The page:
With little appetite for modular housing on Van. Island, homeless advocates say province needs to step in


WATCH: With tent cities becoming a common sight across B.C., advocates say there’s a lot of finger pointing between governments but not a lot of action on modular housing. April Lawrence reports.

A group of about 20 homeless people moved into Goldstream Provincial Park campground this week saying all they want is a home.

“We just want a one bedroom suite, apartment, basement suite, doesn’t matter, we don’t care,” said Don who is staying at the park.

The province says it wants to provide homes and has funding for 2,000 modular units available to B.C. municipalities. All they have to do is provide the land.

But it turns out that hasn’t been easy as many municipalities are resistant.

“With all the things that happened in Victoria, in Saanich, do you think I can go into a neighbourhood and get a re-zoning for these types of housing? For tent city housing? It’s not going to happen,” said Langford Mayor Stewart Young.

Earlier this year, Nanaimo city council cancelled plans for a modular housing development after outcry from neighbours and just this week, Duncan council voted down a 15-bed women’s shelter after strong opposition.

With a growing number of tent cities and no shelter space available, housing advocates say the province needs to just get it done.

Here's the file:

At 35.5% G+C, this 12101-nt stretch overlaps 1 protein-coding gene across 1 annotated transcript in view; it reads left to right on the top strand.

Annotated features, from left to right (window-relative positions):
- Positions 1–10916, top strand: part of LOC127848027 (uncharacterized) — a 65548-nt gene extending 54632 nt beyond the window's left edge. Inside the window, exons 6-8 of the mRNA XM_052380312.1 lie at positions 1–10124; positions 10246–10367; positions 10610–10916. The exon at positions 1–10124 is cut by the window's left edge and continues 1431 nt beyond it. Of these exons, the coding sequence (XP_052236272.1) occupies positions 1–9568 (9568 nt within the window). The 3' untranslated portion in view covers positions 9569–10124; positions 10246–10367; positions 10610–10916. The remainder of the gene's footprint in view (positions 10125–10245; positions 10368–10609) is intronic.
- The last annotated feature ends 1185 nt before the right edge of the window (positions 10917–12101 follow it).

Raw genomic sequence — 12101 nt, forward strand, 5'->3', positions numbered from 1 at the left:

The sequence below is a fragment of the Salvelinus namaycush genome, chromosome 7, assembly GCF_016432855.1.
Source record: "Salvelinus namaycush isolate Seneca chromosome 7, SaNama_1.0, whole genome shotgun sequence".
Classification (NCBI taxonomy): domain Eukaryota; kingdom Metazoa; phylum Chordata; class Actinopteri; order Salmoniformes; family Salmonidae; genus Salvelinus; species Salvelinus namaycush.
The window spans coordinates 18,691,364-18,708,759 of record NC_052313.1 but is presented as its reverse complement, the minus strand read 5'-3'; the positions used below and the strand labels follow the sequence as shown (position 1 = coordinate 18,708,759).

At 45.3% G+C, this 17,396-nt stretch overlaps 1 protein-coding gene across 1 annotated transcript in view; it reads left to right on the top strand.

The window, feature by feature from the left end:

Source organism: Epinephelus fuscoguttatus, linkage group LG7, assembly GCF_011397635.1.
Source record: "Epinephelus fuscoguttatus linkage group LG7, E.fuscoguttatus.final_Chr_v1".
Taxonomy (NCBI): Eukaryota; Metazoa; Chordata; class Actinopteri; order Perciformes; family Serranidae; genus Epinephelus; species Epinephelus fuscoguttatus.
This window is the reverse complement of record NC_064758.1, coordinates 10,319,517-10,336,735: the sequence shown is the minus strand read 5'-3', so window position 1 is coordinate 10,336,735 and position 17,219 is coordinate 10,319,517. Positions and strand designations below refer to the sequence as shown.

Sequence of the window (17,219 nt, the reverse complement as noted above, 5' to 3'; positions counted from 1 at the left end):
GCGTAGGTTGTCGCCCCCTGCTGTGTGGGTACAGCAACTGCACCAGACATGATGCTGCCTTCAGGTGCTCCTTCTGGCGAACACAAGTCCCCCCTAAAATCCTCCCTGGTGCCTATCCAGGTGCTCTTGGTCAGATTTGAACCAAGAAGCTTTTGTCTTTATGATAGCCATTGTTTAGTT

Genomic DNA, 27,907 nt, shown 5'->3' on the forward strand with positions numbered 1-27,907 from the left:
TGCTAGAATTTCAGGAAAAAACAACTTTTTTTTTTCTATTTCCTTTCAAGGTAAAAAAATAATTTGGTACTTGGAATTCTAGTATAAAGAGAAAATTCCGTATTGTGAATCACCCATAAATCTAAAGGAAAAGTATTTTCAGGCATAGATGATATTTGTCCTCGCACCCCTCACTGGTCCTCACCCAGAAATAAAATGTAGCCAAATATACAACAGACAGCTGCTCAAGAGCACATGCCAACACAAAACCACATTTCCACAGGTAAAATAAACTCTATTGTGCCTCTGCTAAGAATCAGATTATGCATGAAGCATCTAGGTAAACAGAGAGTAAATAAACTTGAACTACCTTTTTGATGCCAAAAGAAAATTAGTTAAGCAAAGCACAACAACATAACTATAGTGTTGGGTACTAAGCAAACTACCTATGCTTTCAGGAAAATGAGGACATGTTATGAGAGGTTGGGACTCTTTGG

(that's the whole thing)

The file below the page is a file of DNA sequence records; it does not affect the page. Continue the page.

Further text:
“It seems that most municipalities don’t want the problem or the solution. The province has the expertise and the resources to site and rezone land and they need to take those steps immediately,” said Emily Rogers, legal advocate for Together Against Poverty Society.

But B.C.’s Minister of Municipal Affairs and Housing Selina Robinson insists the solution to the homelessness crisis has to be a partnership.

“None of us can do this alone, I think our residents, I think British Columbia’s expect our levels of government work together to address these concerns,” she said.

“We are bringing online a significant capital as well as operational, we’re even asking for temporary use of land, we don’t even need long-term use.”

There are 2,064 units of modular housing either complete or under development across the province but of those only 157 units are on Vancouver Island:

  • 833 Hillside Ave, Victoria – 21 units
  • 988 8th Ave, Courtenay – 46 units
  • 222 Corfield St, Parksville – 55 units
  • 3939 8th St, Port Alberni – 35 units

Just this week Saanich also proposed 40 to 50 units of modular housing on city-owned land.

The Victoria project is slated for land owned by the province and already zoned so the city’s mayor admits the process was a little easier. But Lisa Helps insists municipalities can still help out without coughing up the land.

“Look at their assets, what’s vacant what could be used even just over the winter to shelter people?” she questioned.

Helps says that’s what Victoria did when it was home to a tent city in 2016 — opening up a city-owned building on Yates St. for a shelter that’s still in operation.

“There are still 50 people living in a previously vacant city building and it’s working so well,” she said.

April LawrenceApril Lawrence

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